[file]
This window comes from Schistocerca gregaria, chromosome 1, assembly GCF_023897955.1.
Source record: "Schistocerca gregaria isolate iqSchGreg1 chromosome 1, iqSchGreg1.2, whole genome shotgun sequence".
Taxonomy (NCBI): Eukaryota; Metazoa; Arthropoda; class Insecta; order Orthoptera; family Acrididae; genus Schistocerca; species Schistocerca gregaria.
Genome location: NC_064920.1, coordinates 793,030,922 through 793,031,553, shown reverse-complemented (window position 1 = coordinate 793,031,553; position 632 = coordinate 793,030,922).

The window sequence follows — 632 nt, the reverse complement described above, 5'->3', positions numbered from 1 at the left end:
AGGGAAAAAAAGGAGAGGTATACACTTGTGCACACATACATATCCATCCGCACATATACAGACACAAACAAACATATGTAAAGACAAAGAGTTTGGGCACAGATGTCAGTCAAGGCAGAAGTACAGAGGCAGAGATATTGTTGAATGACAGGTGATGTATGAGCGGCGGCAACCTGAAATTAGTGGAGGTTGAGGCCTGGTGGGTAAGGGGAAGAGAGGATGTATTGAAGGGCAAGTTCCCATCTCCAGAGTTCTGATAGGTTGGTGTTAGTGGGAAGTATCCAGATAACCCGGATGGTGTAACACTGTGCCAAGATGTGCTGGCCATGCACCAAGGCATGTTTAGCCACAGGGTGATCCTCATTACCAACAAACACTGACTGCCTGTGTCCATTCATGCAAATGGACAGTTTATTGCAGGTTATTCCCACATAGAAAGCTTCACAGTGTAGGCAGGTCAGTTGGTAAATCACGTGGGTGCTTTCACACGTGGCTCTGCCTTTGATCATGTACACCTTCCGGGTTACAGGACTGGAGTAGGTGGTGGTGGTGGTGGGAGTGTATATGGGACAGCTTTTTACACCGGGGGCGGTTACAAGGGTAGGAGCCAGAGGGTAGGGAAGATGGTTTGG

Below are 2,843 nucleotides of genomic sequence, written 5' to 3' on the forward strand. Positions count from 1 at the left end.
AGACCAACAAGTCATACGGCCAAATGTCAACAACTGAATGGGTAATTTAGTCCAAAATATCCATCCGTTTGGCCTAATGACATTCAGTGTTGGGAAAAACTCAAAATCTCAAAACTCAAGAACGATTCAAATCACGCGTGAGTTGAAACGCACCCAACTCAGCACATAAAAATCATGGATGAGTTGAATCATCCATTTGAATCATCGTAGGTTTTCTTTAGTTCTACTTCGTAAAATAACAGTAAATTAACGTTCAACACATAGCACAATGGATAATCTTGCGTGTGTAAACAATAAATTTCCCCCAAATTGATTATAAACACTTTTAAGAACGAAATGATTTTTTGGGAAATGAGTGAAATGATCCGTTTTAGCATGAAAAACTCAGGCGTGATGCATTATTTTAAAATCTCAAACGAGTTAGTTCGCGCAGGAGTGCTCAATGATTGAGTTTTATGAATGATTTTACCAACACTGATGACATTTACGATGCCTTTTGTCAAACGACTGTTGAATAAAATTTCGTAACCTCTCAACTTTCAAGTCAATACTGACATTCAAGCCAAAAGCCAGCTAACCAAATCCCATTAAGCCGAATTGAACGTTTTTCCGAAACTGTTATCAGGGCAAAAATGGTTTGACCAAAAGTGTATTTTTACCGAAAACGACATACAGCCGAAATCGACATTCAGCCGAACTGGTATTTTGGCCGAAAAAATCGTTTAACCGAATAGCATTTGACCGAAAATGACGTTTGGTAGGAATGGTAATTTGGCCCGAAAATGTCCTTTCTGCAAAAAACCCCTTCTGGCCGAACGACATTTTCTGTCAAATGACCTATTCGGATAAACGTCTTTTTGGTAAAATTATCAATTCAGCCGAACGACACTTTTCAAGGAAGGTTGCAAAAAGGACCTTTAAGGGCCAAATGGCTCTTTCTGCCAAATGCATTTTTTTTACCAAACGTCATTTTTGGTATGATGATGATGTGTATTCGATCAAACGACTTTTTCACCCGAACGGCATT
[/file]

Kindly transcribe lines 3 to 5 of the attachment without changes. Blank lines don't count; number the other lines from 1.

Taxonomy (NCBI): Eukaryota; Metazoa; Arthropoda; class Insecta; order Orthoptera; family Acrididae; genus Schistocerca; species Schistocerca gregaria.
Genome location: NC_064920.1, coordinates 793,030,922 through 793,031,553, shown reverse-complemented (window position 1 = coordinate 793,031,553; position 632 = coordinate 793,030,922).

The window sequence follows — 632 nt, the reverse complement described above, 5'->3', positions numbered from 1 at the left end: